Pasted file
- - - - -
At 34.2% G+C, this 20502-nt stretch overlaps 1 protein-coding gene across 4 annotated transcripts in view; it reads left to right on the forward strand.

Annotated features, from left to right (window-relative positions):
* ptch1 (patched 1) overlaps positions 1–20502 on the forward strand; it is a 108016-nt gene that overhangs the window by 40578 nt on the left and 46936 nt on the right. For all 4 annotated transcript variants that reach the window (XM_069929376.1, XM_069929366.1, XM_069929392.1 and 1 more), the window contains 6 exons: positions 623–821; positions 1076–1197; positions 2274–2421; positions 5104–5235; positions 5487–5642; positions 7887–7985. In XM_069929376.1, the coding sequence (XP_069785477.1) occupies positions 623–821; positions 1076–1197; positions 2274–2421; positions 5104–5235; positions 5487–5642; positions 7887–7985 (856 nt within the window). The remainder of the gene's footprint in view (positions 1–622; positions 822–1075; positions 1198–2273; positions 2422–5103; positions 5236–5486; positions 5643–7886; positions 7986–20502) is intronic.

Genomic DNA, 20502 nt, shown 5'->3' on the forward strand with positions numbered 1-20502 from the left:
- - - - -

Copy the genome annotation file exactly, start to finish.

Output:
At 34.2% G+C, this 20502-nt stretch overlaps 1 protein-coding gene across 4 annotated transcripts in view; it reads left to right on the forward strand.

Annotated features, from left to right (window-relative positions):
* ptch1 (patched 1) overlaps positions 1–20502 on the forward strand; it is a 108016-nt gene that overhangs the window by 40578 nt on the left and 46936 nt on the right. For all 4 annotated transcript variants that reach the window (XM_069929376.1, XM_069929366.1, XM_069929392.1 and 1 more), the window contains 6 exons: positions 623–821; positions 1076–1197; positions 2274–2421; positions 5104–5235; positions 5487–5642; positions 7887–7985. In XM_069929376.1, the coding sequence (XP_069785477.1) occupies positions 623–821; positions 1076–1197; positions 2274–2421; positions 5104–5235; positions 5487–5642; positions 7887–7985 (856 nt within the window). The remainder of the gene's footprint in view (positions 1–622; positions 822–1075; positions 1198–2273; positions 2422–5103; positions 5236–5486; positions 5643–7886; positions 7986–20502) is intronic.

Genomic DNA, 20502 nt, shown 5'->3' on the forward strand with positions numbered 1-20502 from the left: